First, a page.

Given the number of vessels capable of rendezvousing with drug smuggling vessels on the high seas, he said, Sri Lanka needs to expedite regulations that would make it mandatory for such vessels to have ship location-emitting transponders.

A centre should be established to track these vessels and report suspicious activity to the navy, coast guard and relevant law enforcement authorities, Mr. Jayasekera said.

With such a system in place, the monitoring of Sri Lankan fishing fleets, not only for suspicious activity but also for their safety and national security, would become more effective due to the current situational awareness of all registered vessels.

Navy media spokesman Lieutenant Commander Isuru Sooriyabandara agreed location tracking systems for deep-sea vessels was important to prevent not only drug trafficking but also illegal migration and illegal fishing and said the Fisheries Department was modernising the existing Vessel Monitoring System.

He said the navy and air force conduct joint surveillance patrols and that, closer to the coast, the navy has a network of coastal radar that has been effective in deterring and mitigating the trafficking threat.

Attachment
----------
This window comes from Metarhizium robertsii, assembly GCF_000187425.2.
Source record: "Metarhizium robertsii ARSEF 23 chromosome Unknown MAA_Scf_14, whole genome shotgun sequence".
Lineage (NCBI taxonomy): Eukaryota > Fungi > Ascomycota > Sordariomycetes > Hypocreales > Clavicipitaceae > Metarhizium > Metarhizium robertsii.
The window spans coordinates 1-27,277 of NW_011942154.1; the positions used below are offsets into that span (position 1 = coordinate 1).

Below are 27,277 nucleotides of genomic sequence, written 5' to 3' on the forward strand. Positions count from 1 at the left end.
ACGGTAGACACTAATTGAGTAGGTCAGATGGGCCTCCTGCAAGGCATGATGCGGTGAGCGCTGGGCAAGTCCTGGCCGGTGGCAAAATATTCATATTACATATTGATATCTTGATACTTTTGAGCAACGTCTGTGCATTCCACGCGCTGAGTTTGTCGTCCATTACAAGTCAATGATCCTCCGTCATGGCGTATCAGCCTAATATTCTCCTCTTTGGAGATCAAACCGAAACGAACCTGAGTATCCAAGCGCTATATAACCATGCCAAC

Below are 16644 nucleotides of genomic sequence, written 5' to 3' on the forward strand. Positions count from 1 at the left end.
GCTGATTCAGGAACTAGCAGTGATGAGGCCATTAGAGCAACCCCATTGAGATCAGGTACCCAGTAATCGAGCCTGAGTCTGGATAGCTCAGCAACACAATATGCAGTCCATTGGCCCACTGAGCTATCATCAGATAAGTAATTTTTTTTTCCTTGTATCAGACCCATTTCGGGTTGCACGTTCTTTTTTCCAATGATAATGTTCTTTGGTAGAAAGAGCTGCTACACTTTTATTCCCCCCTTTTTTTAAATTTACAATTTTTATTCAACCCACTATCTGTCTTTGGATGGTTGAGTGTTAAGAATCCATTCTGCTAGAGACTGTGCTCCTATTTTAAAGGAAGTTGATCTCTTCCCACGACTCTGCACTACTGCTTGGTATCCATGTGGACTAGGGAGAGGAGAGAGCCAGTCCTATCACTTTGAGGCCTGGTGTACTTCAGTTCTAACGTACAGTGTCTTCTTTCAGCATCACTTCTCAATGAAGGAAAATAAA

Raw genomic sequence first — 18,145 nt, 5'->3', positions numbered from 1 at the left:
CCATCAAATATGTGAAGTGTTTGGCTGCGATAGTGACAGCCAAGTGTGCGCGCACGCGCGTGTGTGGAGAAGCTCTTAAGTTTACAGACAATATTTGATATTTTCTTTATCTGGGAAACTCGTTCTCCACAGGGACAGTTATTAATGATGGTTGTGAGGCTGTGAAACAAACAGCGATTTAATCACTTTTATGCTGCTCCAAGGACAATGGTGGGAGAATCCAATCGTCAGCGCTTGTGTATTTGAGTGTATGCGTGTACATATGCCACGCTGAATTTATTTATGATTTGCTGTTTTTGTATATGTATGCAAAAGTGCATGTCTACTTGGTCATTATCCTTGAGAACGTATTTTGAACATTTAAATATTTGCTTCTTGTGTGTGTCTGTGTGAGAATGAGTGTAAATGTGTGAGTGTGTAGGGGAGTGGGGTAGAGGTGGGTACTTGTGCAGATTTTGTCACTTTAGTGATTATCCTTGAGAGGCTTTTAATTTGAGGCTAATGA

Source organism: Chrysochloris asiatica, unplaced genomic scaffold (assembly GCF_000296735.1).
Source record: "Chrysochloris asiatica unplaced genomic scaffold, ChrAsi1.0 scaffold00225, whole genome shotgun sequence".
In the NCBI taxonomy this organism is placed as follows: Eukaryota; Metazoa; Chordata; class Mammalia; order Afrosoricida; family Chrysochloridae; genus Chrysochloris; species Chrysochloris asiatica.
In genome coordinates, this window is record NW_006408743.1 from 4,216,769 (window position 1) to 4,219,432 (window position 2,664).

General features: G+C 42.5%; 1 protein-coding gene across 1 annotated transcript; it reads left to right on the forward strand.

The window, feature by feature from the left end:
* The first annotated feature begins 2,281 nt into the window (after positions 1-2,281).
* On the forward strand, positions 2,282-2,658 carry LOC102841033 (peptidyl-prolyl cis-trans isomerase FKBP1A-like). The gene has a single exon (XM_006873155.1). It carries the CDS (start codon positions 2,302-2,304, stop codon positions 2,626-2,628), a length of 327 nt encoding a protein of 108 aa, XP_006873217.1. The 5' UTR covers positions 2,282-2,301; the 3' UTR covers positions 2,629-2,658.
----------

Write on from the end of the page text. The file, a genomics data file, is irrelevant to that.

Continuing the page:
The air force has given priority to combating drug smugglers in its acquisition plans and said the re-establishment of the No. 03 Maritime Squadron was a major step in that direction.

“It is our expectation that the Sri Lanka Air Force will play the major role in the surveillance of the maritime domain and routes to prevent smuggling and other illegal activities,” air force spokesman Group Captain Gihan Seneviratne said.

The UNODC’s Mr. Jayasekera described the route by which the bulk of heroin comes into the country. Traffickers load the drug, grown in Afghanistan, onto dhows (traditional sailing boats) at points along the Markan Coast, a sparsely populated stretch along the Iranian-Pakistan coast.

The dhows carry the drugs to transit countries such as Sri Lanka, the Maldives, Tanzania and Kenya.

The Markan Coast route, which begins in the Arabian Sea and runs into the Indian Ocean, is increasingly popular with traffickers and is known as the “Southern Route” to law enforcement agencies.

Cocaine, Mr. Jayasekera said, is primarily trafficked in via Bandaranaike International Airport. He points out that, while every piece of luggage is checked in the Departure Lounge, only a small portion of baggage arriving at the airport is checked with scanners.

The recent detection of cocaine in Dehiwela, in several items of luggage with concealed compartments indicates that the measures in place at the airport are inadequate to meet the challenge, Mr. Jayasekera noted. Two Bangaladeshi nationals were arrested in that raid.